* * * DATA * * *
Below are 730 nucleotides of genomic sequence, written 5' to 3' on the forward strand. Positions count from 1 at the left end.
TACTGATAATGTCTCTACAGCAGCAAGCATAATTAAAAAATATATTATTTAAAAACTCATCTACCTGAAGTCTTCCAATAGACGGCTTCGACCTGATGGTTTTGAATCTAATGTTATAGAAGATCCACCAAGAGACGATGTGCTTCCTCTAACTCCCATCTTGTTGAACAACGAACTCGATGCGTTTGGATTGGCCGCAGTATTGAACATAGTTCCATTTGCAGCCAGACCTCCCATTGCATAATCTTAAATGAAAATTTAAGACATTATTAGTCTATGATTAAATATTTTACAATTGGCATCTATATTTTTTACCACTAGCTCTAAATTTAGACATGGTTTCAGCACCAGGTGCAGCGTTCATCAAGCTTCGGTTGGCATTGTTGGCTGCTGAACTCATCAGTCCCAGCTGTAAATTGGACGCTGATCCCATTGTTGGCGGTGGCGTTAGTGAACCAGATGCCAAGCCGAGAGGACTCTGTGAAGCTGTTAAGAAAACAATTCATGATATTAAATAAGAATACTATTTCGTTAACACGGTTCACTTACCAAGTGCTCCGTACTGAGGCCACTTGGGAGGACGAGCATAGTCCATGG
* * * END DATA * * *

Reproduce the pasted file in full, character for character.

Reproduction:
Below are 730 nucleotides of genomic sequence, written 5' to 3' on the forward strand. Positions count from 1 at the left end.
TACTGATAATGTCTCTACAGCAGCAAGCATAATTAAAAAATATATTATTTAAAAACTCATCTACCTGAAGTCTTCCAATAGACGGCTTCGACCTGATGGTTTTGAATCTAATGTTATAGAAGATCCACCAAGAGACGATGTGCTTCCTCTAACTCCCATCTTGTTGAACAACGAACTCGATGCGTTTGGATTGGCCGCAGTATTGAACATAGTTCCATTTGCAGCCAGACCTCCCATTGCATAATCTTAAATGAAAATTTAAGACATTATTAGTCTATGATTAAATATTTTACAATTGGCATCTATATTTTTTACCACTAGCTCTAAATTTAGACATGGTTTCAGCACCAGGTGCAGCGTTCATCAAGCTTCGGTTGGCATTGTTGGCTGCTGAACTCATCAGTCCCAGCTGTAAATTGGACGCTGATCCCATTGTTGGCGGTGGCGTTAGTGAACCAGATGCCAAGCCGAGAGGACTCTGTGAAGCTGTTAAGAAAACAATTCATGATATTAAATAAGAATACTATTTCGTTAACACGGTTCACTTACCAAGTGCTCCGTACTGAGGCCACTTGGGAGGACGAGCATAGTCCATGG